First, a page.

Daylight gives us an understanding of where we are in the world and of the spaces, we find ourselves in every day. The ‘Poetic Daylight’ pavilion, unfolds the spatial qualities of daylight, where the perceptual, aesthetic and poetic potential of daylight can be experienced in a series of spaces.
The unPAVILION is a statement piece – that prompts curiosity, debate, and reflection on our contemporary and future uses of resources. It also points to the counterproductive nature of greenwashing.
Das Boot – Naval Engineers,
The OBEL AWARD unPAVILION focuses on an inherent contradiction of the construction industry.
The construction industry has helped improve billions of people’s lives worldwide, created marvels of human capability, and continues to break new ground in architectural and engineering excellence.
However, the construction of our built environment is also responsible for significant CO2 emissions – both as embodied emissions for the construction and as operational emissions for the running and upkeep of our built environment.
This is a dilemma.
Tackling the CO2 emissions resulting from constructing as well as using our built environment is therefore a main concern. Fundamental changes are necessary to support the path to transitioning the economy towards a new sustainable future.
In this context, greenwashing is counterproductive. Greenwashing comes in many forms, some even unintentional, but instead of pointing fingers at current practices and products, we must encourage ambitious, cross-disciplinary ideas that do not just provide a temporary or small-scale fix nor entail an unrealistic major shift in current practices.
’The unPavilion is the story of a rescued concrete barge otherwise slated for demolition, for use during the UIA World Congress to highlight a dilemma that the construction industry must overcome. The barge will be later retrofitted to become a space of learning for architecture students.
“We award potential. And we assist in the sharing of ideas and knowledge. We’d also like to inspire action, evoke thoughtfulness, and spark discussion. I believe that our un-pavilion reflects and incorporates much of what the OBEL AWARD is about.“
Jesper Eis Eriksen
Head of Programme, OBEL AWARD
The Royal Academy’s School of Architecture will use it as an educational facility and possibly construct a floating workshop
Reflections in Common
Architecture is only given meaning once we interact with it. The concept of the Pavilion ‘Reflections in Common’ is materialised in the design, which allows people to look at themselves against the backdrop of the city.
A space inviting entrepreneurs, visitors and the local community to reconnect with nature and learn the importance of nurturing ecosystems for current and future generations.
Tower of Wind
A monument celebrating sustainable architecture, in which the public can experience a journey through the history of meteorology.
A sensory structure landing on one of Copenhagen canal’s floating platforms, aiming at offering visitors a direct and playful sensorial experience with the water.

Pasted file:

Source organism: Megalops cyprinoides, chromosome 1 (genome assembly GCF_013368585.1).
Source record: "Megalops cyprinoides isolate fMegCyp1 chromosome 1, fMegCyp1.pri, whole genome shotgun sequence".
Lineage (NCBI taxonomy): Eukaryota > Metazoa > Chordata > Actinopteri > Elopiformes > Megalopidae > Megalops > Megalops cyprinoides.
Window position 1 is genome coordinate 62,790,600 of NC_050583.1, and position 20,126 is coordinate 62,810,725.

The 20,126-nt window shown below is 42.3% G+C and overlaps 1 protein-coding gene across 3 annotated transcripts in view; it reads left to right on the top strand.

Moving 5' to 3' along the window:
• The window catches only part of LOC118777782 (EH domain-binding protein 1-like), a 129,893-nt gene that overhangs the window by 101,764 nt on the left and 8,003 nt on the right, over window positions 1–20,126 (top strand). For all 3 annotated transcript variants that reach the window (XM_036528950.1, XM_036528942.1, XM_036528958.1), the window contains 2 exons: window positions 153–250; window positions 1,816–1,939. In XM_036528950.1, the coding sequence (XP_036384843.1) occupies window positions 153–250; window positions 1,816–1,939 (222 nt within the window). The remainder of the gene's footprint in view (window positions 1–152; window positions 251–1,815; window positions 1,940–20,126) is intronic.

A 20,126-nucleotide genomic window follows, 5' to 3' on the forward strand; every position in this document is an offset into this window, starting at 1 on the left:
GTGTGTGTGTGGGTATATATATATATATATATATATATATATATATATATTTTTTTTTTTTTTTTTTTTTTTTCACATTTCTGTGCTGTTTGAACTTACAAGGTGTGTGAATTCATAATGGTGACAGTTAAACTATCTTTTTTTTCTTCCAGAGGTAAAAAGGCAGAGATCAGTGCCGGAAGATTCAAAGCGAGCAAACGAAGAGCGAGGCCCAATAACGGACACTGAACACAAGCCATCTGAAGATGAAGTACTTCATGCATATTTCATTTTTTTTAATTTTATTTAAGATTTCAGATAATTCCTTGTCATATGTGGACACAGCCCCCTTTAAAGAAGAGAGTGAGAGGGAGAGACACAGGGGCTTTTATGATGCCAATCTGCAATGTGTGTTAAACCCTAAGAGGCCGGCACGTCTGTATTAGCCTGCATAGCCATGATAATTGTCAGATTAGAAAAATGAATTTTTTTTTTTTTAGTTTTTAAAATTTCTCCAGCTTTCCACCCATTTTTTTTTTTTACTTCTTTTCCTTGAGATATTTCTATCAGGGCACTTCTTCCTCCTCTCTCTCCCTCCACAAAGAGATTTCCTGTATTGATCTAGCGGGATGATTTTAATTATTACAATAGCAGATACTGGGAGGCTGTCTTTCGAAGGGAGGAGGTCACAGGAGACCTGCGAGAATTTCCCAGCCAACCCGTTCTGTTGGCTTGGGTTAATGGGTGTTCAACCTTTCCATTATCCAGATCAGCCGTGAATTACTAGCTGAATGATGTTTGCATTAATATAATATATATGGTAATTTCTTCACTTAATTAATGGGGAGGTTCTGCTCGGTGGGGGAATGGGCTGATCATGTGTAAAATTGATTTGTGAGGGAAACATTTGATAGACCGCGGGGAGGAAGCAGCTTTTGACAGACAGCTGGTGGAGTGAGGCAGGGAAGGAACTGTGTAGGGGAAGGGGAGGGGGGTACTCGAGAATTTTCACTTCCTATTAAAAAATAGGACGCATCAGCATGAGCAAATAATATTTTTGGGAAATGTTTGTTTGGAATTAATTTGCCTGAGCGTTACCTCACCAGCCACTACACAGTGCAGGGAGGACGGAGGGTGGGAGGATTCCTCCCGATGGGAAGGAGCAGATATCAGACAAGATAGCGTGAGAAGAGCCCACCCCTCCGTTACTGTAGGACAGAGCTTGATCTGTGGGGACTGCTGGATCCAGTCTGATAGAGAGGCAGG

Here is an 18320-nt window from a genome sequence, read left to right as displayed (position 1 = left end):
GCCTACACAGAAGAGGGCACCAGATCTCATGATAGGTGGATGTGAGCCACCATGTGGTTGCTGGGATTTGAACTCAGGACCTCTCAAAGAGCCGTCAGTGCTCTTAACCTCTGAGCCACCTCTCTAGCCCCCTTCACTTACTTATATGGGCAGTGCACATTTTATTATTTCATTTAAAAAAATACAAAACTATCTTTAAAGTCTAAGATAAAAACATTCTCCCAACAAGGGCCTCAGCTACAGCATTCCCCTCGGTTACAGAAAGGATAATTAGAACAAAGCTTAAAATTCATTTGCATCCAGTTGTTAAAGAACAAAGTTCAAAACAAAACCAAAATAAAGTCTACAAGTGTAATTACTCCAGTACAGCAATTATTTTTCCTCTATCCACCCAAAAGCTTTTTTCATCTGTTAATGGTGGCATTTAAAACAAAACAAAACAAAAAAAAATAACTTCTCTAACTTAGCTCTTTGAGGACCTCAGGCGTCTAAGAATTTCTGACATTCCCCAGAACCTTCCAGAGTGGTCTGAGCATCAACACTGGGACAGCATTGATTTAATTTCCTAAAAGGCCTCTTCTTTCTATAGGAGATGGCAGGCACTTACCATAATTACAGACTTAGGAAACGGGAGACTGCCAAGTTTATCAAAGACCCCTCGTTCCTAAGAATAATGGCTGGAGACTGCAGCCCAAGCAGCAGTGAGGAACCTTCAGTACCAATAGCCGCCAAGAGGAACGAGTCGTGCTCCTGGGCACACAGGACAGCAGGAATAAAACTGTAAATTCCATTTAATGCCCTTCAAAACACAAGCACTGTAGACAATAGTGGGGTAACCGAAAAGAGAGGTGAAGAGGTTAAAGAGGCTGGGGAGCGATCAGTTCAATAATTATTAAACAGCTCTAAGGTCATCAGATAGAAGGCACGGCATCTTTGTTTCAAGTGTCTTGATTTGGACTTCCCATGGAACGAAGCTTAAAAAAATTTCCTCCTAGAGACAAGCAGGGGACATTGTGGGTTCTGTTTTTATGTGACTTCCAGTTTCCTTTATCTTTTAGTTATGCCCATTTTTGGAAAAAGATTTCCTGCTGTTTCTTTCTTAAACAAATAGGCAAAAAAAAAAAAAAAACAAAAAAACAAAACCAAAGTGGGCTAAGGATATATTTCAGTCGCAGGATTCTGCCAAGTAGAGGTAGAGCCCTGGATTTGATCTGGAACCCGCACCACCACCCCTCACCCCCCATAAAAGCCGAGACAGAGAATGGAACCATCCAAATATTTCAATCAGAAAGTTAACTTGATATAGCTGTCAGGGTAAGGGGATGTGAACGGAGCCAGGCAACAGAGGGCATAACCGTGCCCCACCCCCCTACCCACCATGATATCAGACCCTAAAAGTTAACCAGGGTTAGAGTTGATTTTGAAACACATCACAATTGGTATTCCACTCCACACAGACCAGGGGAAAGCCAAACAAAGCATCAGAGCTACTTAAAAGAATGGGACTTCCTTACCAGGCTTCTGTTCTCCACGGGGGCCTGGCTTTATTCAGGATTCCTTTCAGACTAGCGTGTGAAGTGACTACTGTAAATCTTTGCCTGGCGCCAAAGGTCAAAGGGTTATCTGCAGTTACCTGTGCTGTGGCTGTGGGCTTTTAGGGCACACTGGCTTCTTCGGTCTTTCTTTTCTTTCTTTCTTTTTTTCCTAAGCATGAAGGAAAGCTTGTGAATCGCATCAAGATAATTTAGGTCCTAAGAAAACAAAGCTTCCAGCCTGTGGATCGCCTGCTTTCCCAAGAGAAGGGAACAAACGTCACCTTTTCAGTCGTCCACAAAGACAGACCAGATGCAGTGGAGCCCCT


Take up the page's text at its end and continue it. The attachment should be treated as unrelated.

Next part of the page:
Investigating the role of precast concrete in sustainable equitable urban development. Is it possible to reuse the building components of these buildings in new construction, minimizing resource consumption?
From 4 to 1 Planet
How do we reduce climate impact from residential buildings to a fourth of the current level without compromising on attractivity and liveability?
Find three different answers to this question in our three pavilions, developed by next generations architects.
Bricks in Common
The brick pavilion ‘Bricks in Common’ brings our attention to this double bind: brick has a potentially long lifespan – it is, however, also a very energy-consuming material to produce. If we want brick to play a larger part of the sustainable development, we need further innovation, development, and more design for disassembly.
Plastic Pavilion: Building Sustainable Societies
Future building materials need to be sustainable, meaning that they are reusable or recyclable, and preferably made from recycled content. Many of the synthetic materials, plastic, and other polymers have these properties while at the same time being durable, lightweight, cheap, and easy to shape.
Living Places Copenhagen
Living Places Copenhagen – the first seven prototypes of the concept, show how we can develop sustainable buildings with a three times lower CO2 footprint and a first-class indoor climate. The concept holds the lowest CO2 emissions in Denmark, demonstrating that we do not have to wait for future technology to build more sustainably
Different lenses on food systems. The pavilion uses virtual spatial design to guide the audience through an exhibition that explores the content of the publication in a gallery-like experience. Users take part of the exhibit space by using their own mobile devices through virtual reality features.
Architects Without Border’s pavilion is an interpretation of one of their actual development projects, the “Bio-Centre”. Through basic sanitary functions, a bio-center provides crucial services in a densely packed slum – while creating a social focal point.